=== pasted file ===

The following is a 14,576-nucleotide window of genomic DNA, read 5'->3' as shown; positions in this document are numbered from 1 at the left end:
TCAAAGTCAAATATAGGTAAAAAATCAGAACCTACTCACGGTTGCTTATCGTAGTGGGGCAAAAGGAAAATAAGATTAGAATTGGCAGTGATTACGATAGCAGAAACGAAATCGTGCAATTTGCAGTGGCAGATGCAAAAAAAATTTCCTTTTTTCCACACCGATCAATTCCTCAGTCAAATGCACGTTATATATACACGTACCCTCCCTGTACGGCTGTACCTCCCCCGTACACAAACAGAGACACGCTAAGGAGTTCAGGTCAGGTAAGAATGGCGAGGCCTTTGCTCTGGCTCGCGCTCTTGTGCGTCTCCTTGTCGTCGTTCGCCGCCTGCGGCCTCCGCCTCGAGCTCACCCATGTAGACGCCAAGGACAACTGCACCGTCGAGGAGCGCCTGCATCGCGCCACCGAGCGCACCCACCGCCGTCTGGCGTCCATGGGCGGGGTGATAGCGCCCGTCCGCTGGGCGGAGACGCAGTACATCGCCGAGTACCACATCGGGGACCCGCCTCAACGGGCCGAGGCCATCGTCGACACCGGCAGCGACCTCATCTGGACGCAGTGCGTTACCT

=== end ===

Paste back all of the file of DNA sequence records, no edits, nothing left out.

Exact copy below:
The following is a 14,576-nucleotide window of genomic DNA, read 5'->3' as shown; positions in this document are numbered from 1 at the left end:
TCAAAGTCAAATATAGGTAAAAAATCAGAACCTACTCACGGTTGCTTATCGTAGTGGGGCAAAAGGAAAATAAGATTAGAATTGGCAGTGATTACGATAGCAGAAACGAAATCGTGCAATTTGCAGTGGCAGATGCAAAAAAAATTTCCTTTTTTCCACACCGATCAATTCCTCAGTCAAATGCACGTTATATATACACGTACCCTCCCTGTACGGCTGTACCTCCCCCGTACACAAACAGAGACACGCTAAGGAGTTCAGGTCAGGTAAGAATGGCGAGGCCTTTGCTCTGGCTCGCGCTCTTGTGCGTCTCCTTGTCGTCGTTCGCCGCCTGCGGCCTCCGCCTCGAGCTCACCCATGTAGACGCCAAGGACAACTGCACCGTCGAGGAGCGCCTGCATCGCGCCACCGAGCGCACCCACCGCCGTCTGGCGTCCATGGGCGGGGTGATAGCGCCCGTCCGCTGGGCGGAGACGCAGTACATCGCCGAGTACCACATCGGGGACCCGCCTCAACGGGCCGAGGCCATCGTCGACACCGGCAGCGACCTCATCTGGACGCAGTGCGTTACCT